Over its 100 year history, CIT Group has provided financing in small quantities, either to small businesses, or to consumers buying from big manufacturers. It lent to Studebaker car dealers in 1916, financed consumer purchases of furniture and appliances in the 1920s, and started factoring, or lending against businesses' accounts receivable, in 1928.
At year end, assets totaled $80 billion - puny compared to JPMorgan Chase, but nevertheless crucial to its small business clientele, including 300,000 retailers. In its 2008 annual report, CIT mentions transactions ranging from a $250 million credit line for an apparel company, as well as a $600,000 loan to a Dunkin' Donuts franchisee. It's also the largest lender under programs of the Small Business Administration.
But after earning roughly $1 billion in net income for both 2005 and 2006, CIT lost $2.9 billion in 2008, and another $500 million in 1Q 2009. Total equity was $7.5 billion.
As a finance company, rather than a bank, CIT raises its funds in the capital markets - commercial paper, securitized receivables, and corporate bonds, which shriveled up and became very expensive in the credit crisis. The credit markets are back in business, somewhat, but with its credit ratings in tatters, CIT is not able to get financing at the cost it needs.
CIT changed its structure to a bank holding company late in 2008, in part to be able to borrow debt that is guaranteed by the FDIC (under the Temporary Loan Guarantee Program, or TGLP). CIT's first quarter report told us that it would need an estimated $10 billion of funds for the next 12 months, but had access to only $6.4 billion, and would have to cut back on lending to customers if the difference weren't found somewhere (that is, from the TGLP).
The Associated Press mentions a few solutions, as well as potholes:
Another option for CIT is getting additional bailout funds on top of the $2.3 billion it received in December from the $700 billion financial bailout plan. But analysts say the company's problems are deeper than a short-term cash crunch.I can't estimate the impact, but surely it's large. Is it right to put all those small businesses in jeopardy? At risk are the loans they won't get in the future, but more important the receivables they've handed over to CIT for factoring. Sorting out that in a bankruptcy setting will be a colossal and costly mess. And the end of many, many American-dream entrepreneurial successes.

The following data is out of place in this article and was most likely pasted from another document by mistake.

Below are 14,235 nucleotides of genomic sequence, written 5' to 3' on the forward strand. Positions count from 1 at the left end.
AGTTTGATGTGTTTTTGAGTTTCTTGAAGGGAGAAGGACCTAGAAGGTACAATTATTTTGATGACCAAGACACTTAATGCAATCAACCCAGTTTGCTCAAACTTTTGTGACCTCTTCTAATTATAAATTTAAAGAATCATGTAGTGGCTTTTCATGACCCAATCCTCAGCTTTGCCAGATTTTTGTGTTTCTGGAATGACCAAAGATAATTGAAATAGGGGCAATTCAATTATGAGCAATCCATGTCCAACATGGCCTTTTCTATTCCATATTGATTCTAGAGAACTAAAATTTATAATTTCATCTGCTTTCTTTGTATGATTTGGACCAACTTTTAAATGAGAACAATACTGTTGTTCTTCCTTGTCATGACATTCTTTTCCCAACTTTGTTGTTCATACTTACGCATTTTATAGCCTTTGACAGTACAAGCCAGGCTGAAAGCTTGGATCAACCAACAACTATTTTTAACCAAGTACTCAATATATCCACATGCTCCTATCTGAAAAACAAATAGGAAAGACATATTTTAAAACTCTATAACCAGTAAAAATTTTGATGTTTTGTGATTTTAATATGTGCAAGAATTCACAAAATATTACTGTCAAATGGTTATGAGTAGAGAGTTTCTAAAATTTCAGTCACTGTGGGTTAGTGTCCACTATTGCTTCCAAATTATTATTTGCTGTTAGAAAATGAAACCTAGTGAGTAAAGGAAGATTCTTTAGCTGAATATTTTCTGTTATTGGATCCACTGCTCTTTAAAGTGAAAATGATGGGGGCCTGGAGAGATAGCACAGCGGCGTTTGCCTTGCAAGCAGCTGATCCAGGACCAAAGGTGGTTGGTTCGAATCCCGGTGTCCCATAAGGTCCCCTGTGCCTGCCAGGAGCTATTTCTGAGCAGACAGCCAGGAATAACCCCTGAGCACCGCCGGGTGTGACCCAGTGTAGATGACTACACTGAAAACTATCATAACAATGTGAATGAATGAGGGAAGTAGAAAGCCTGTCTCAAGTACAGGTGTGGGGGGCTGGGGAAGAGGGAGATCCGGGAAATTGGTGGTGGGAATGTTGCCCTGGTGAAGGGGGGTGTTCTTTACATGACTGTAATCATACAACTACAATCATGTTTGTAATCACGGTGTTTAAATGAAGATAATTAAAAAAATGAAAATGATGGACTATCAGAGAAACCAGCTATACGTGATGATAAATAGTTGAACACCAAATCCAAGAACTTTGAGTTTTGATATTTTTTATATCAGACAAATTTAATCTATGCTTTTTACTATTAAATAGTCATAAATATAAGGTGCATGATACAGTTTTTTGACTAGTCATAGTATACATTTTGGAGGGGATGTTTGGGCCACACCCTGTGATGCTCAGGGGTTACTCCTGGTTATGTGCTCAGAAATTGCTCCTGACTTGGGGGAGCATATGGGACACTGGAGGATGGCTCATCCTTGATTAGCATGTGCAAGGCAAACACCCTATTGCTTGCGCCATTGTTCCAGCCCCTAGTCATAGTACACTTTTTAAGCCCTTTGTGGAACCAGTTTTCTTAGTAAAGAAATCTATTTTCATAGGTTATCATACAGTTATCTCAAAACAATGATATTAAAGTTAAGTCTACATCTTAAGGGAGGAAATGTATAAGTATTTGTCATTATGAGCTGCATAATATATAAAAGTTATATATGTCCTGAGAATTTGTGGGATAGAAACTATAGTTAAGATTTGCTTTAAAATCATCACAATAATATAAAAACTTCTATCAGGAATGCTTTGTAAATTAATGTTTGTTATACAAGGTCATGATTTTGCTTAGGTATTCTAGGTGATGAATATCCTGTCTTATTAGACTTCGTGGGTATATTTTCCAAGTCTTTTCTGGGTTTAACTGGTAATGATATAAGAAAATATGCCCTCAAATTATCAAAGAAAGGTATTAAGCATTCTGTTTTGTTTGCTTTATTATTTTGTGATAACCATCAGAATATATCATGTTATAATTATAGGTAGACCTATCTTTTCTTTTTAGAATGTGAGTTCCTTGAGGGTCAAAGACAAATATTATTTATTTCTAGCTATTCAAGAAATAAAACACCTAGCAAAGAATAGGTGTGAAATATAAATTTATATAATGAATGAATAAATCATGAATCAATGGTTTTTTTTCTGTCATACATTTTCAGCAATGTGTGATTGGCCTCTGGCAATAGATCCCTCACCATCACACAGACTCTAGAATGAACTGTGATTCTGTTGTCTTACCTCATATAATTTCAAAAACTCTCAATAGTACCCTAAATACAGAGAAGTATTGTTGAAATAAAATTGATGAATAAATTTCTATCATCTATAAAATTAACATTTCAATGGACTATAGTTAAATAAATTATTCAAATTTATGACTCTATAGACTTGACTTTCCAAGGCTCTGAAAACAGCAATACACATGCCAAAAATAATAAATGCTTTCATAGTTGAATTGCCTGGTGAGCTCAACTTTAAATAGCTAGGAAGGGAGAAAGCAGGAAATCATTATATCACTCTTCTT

"We believe CIT's funding model is broken and have our doubts over whether an additional capital injection would cure the problem," the research firm Creditsights Inc. wrote in a report early Tuesday.
The government also could broker a deal between CIT and another company. Under that plan, CIT would fail and another firm would step in to make sure its borrowers still have access to credit. But such a move might require the Fed or Treasury to guarantee the new firm against losses on CIT's loans.
When the feds put $180 billion into AIG, they claimed it had to be done to keep the system whole, so the swap counterparties wouldn't fail. Since then, we've learned that a number of big banks took much of those rescue funds, and were paid 100 cents on the dollar. Why is this army of small businesses any less essential?
A comment to Floyd Norris's blog in the Times sums up the small business issues clearly. (It's supposedly an editorial in another publication, but I couldn't track down the original.)
Banks, stock companies [sic], automotive manufacturers, and AIG were assisted, but here is a company that helped small businesses. Both Democrats and Republicans say they want to get credit going, want to support small business, and here is an opportunity. The large companies who lend to each other have been helped, but not the small businesses. Credit needs to get flowing again and cutting off those who service small businesses is not the answer.For a slightly different take on CIT, see this BNET Finance post by my colleague Alain Sherter.